Objectives of the study were to document the impact of some management factors on the occurrence of clinical mastitis in primiparous dairy cows and to identify common udder pathogens of clinical mastitis in freshly calved heifers and multiparous cows on the day of calving. A one-year study was conducted during and in 11 selected Estonian dairy herds. Data consisted of 68 heifers with clinical mastitis and heifers without clinical mastitis on the day of calving. Multivariable logistic regression with a random herd effect was used to investigate any association between housing system or the time interval from movement of heifers to the calving facility and day of calving on occurrence of clinical mastitis.
Mastitis in Cows: Causes, Types, Treatment, Prevention and Control
COMPARATIVE STUDY ON THE INCIDENCE OF MASTITIS DURING DIFFERENT PARITIES IN COWS AND BUFFALOES
Keeping cows healthy minimizes the need for therapeutic interventions which can reduce use of antibiotics, reduce the cost of producing milk, decrease food waste, and contribute to a continued supply of safe, wholesome milk for consumers. The contemporary Holstein cow has a less robust immune system and is more susceptible to disease and metabolic disorders than her ancestors 2 due in part, to a reduced prevalence of genetic polymorphisms that support a strong immune response and an increased prevalence of detrimental polymorphisms 3,4. We will use unselected Holsteins that represent the ancestors of contemporary Holsteins to identify polymorphisms that contribute to a robust immune system. Prevalence of beneficial and detrimental polymorphisms in the DNA of contemporary Holsteins will be determined and the information used to identify polymorphisms to be included in gene-assisted selection strategies designed to strengthen immune function and increase mastitis resistance. Our premise is that previous selection practices have successfully increased the presence of genetic polymorphisms associated with increased milk yield but have decreased the presences of polymorphisms associated with disease resistance. Our overall goal is to increase the presence of polymorphisms in the Holstein cow to strengthen immune function and increase mastitis resistance.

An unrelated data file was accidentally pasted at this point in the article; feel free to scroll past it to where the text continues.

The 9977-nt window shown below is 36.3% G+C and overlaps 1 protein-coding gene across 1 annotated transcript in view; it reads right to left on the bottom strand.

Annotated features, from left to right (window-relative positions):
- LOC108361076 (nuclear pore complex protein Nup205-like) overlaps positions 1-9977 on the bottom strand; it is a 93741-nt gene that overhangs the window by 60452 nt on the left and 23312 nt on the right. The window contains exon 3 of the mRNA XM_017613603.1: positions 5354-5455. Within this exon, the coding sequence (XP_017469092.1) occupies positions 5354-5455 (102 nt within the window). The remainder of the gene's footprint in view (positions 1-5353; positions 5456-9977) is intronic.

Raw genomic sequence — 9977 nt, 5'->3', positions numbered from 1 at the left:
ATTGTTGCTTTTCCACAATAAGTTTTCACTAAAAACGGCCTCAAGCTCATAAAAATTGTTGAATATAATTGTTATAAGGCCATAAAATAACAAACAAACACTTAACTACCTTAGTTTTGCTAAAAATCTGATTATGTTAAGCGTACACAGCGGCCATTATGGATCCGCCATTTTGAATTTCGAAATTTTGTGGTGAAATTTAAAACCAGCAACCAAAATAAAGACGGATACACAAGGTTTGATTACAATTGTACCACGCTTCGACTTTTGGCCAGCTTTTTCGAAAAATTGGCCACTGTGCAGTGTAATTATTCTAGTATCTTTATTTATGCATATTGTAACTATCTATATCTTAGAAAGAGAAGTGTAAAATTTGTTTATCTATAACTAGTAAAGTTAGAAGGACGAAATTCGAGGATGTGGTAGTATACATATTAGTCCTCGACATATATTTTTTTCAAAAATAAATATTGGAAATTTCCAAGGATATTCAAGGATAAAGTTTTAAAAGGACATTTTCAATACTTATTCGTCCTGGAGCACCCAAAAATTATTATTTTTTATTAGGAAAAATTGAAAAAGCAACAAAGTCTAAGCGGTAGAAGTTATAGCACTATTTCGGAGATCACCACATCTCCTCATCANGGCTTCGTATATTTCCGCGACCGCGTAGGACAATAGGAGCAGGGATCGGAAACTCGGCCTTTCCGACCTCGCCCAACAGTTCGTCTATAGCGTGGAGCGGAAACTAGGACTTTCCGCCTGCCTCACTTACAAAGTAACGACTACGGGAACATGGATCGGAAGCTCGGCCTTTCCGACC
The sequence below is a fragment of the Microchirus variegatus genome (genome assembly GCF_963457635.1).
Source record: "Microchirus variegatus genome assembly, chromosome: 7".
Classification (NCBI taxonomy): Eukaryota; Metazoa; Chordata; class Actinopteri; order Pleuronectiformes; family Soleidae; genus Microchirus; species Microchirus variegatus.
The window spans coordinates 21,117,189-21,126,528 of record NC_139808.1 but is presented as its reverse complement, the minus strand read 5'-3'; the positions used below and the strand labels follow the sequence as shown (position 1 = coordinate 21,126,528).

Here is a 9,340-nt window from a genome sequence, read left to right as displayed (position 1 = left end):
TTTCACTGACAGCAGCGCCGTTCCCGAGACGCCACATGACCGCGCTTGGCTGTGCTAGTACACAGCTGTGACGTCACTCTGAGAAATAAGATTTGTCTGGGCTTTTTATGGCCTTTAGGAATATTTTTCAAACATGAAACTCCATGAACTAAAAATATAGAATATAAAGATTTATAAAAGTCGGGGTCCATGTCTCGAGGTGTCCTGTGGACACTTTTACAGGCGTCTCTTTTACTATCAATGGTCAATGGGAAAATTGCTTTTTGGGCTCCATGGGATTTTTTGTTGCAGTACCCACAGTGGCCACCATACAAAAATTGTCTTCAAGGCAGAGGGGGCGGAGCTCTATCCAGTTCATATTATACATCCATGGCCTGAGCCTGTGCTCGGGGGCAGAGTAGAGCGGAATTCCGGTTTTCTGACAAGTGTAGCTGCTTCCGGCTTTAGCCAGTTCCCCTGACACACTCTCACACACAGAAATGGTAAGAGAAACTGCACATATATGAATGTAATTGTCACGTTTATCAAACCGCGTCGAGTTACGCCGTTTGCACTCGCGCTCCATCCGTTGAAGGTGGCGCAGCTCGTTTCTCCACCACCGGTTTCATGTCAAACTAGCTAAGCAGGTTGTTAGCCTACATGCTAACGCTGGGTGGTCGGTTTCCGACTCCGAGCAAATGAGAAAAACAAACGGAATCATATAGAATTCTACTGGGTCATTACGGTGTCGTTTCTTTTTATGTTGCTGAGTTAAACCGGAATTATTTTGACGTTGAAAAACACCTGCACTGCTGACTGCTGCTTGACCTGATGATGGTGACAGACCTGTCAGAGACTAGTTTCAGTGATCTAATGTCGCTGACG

The dairy industry in New Zealand, Australia and some other parts of the world is pasture-based and seasonal. This practice has created an irregular supply of milk to processors in terms of both volume and quality. The manufacturers of dairy products, sourcing milk from pasture-based dairying systems, are challenged by the increasing demand to produce high-quality dairy products from a milk supply that is inconsistent in its processing characteristics across the season. Factors contributing to variations in milk composition, and therefore product quality, include the stage of lactation of the cows, breed, plane of nutrition, seasonal factors and pathological changes associated with mastitis [1, 2].
The objective of the study was to estimate the losses associated with subclinical mastitis SCM in crossbred dairy cows in the Central Highlands of Ethiopia. A split udder investigation was performed with 30 cows to determine production losses associated with SCM. Each quarter of the study cows was examined using the California Mastitis Test CMT and quarter milk production was measured over a period of 8 days. Production losses were determined for different CMT scores by comparing production of quarters with CMT score 0 to quarters with CMT scores trace, 1, 2 and 3, respectively.